“This is the confidence which we have before Him, that, if we ask anything according to His will, He hears us. And if we know that He hears us in whatever we ask, we know that we have the requests which we have asked from Him.” (1 John 5:14)
Before we move on to the amazing answer (in verses 20-27) to Daniel’s powerful prayer (in verses 3-19) let’s seek to learn from Daniel on how to pray effectively as “the fervent prayer of a righteous man availeth much.” (James 5:16) John MacArthur summarizes Daniel’s prayer in eight key points: [“Daniel prayed 1) in response to God’s Word, 2) in accord with God’s will, 3) with fervency, 4) with self-denial, 5) prayed for others, 6) prayed with confession, 7) dependent on God and 8) focused on God’s glory. The whole point of his prayer was on the glory of God.” http://www.gty.org/resources/sermons/27-24/israels-future-part-1]
“So now, our God, listen to the prayer of Your servant and to his supplications, and for Your sake, O Lord, let Your face shine on Your desolate sanctuary. O my God, incline Your ear and hear! Open Your eyes and see our desolations and the city which is called by Your name; for we are not presenting our supplications before You on account of any merits of our own, but on account of Your great compassion. O Lord, hear! O Lord, forgive! O Lord, listen and take action! For Your own sake, O my God, do not delay, because Your city and Your people are called by Your name.” (Vv. 17-19) [“As Daniel reflected carefully on this information, he was moved to repentance (Dan. 9:3–7). This is a remarkable response, given other reactions that one might expect. For example, he could have hailed the fall of Babylon as the prophetic event signaling the end of Judah’s captivity. He could have taken the information to Darius and demanded his people’s immediate release, in the style of Moses. He could have become complacent in his duties, figuring that he was on his way home. Daniel did none of these things. Instead he repented. His focus was not on dates and timetables, but on his own heart attitude toward the Lord. He was less concerned with how soon the captivity was going to end than with why it had to happen in the first place. The question for him was not “When are we going to return?” but “Are we ready to return?”] (I apologize to the writer of this quote but I cannot remember where I found it.)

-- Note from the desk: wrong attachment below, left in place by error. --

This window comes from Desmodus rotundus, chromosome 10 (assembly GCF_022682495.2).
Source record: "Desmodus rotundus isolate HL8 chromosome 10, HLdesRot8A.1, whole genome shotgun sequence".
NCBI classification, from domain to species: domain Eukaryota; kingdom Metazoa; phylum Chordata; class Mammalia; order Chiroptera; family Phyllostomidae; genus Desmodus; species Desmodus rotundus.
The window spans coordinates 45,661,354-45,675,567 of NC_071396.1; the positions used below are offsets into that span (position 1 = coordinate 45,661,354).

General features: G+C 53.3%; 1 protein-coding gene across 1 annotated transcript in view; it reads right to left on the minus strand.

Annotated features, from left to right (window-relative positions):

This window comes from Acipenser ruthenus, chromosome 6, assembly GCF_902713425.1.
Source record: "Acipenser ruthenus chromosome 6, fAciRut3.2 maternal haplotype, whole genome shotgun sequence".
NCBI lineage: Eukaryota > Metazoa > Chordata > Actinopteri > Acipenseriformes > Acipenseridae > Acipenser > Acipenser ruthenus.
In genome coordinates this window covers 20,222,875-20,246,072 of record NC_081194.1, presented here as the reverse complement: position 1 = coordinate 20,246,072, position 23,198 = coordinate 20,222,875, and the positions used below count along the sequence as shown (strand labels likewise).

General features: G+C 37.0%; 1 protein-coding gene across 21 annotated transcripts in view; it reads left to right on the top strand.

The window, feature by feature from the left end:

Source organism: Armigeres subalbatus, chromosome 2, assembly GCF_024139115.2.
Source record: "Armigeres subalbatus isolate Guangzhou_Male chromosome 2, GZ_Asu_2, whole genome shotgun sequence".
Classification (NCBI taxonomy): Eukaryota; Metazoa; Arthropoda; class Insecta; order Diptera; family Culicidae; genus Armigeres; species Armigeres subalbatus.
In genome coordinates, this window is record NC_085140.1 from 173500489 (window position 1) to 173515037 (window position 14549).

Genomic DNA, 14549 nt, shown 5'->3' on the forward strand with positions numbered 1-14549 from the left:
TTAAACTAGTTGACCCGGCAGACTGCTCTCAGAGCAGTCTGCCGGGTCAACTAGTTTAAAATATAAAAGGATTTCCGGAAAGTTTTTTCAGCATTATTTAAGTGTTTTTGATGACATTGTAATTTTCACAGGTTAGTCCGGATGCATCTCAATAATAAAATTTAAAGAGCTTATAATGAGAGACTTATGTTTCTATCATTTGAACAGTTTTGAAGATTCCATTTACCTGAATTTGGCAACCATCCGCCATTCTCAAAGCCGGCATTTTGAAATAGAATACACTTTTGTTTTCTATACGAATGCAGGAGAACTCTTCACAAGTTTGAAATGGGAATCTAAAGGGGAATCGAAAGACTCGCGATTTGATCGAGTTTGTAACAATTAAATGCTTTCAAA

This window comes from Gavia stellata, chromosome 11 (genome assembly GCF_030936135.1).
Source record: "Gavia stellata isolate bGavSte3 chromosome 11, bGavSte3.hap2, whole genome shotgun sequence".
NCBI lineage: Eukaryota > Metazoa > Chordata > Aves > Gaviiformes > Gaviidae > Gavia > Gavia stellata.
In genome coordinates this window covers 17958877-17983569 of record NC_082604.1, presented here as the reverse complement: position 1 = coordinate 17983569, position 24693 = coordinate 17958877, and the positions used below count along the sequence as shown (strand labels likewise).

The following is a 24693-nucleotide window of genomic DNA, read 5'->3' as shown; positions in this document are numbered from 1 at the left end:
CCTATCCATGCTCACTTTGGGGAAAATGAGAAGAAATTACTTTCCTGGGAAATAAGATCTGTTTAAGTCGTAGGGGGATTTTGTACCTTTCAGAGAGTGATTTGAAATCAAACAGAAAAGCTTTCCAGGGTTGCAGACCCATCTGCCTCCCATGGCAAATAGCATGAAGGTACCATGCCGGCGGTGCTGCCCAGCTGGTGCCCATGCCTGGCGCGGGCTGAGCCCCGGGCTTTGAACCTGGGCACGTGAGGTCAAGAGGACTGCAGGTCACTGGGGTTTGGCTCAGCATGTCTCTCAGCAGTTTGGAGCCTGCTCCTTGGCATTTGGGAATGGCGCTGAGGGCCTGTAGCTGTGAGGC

As I wrote last week, I was personally convicted as I read this prayer because I realized that compared to Daniel my fervency in prayer for God’s will do be done in our nation and in my life is greatly lacking. So I feel led to spend some time on this prayer so we can learn from Daniel and may grow in our passion and prayer life for God’s will to be done in our nation beginning with our own lives. Some years ago I began a Men’s Day Alone with God, which is an eight-hour retreat to provide men the opportunity to experience the blessing and spiritual value that I was receiving from spending a day alone with God once a month. Over the years I summarized and documented the Scriptural basis for spending time alone with God along with the blessings and spiritual benefits of doing so. Last week we looked at the first three of these and today we will study the other key points in an effort to grow in our understanding and desire to become “fervent men of prayer” like Daniel.
SCRIPTURAL BASIS FOR SPENDING TIME ALONE WITH GOD IN PRAYER
SEE (http://www.lensykes.com/archives/1235) for the first three points on prayer.
4) JESUS MODELED THIS – “Remember your leaders, who spoke the word of God to you. Consider the outcome of their way of life and imitate their faith. Jesus Christ is the same yesterday and today and forever.” (Hebrews 13:7-8) Jesus is the model for everything. “But Jesus Himself would often slip away to the wilderness (or lonely place) and pray.” (Luke 5:16) In Mark 1:21-39 (please read) we see a very busy day of ministry in the life of our Lord. Yet, note that even after ministering what appears to be late into the night, He still arose before dawn the next morning: “Very early in the morning, while it was still dark, Jesus got up, left the house and went off to a solitary place, where he prayed.” As a human being like us (in every way yet without sin) He needed spiritual renewal/energy to carry out God’s call on His life. As it seems from this text He received both renewed energy and clear direction from His Father as He left those who were seeking Him and went where God directed Him. “Everyone is looking for you!” Jesus replied, “Let us go somewhere else—to the nearby villages—so I can preach there also. That is why I have come.” So he traveled throughout Galilee, preaching in their synagogues and driving out demons.”
QUESTION: This was said about Jesus: “Zeal (passion) for your house will consume me.” (John 2:17) How did Jesus (the God-Man) model restoring His passion for God and hearing God for direction on a regular basis? (Luke 5:16; Mark 1:35)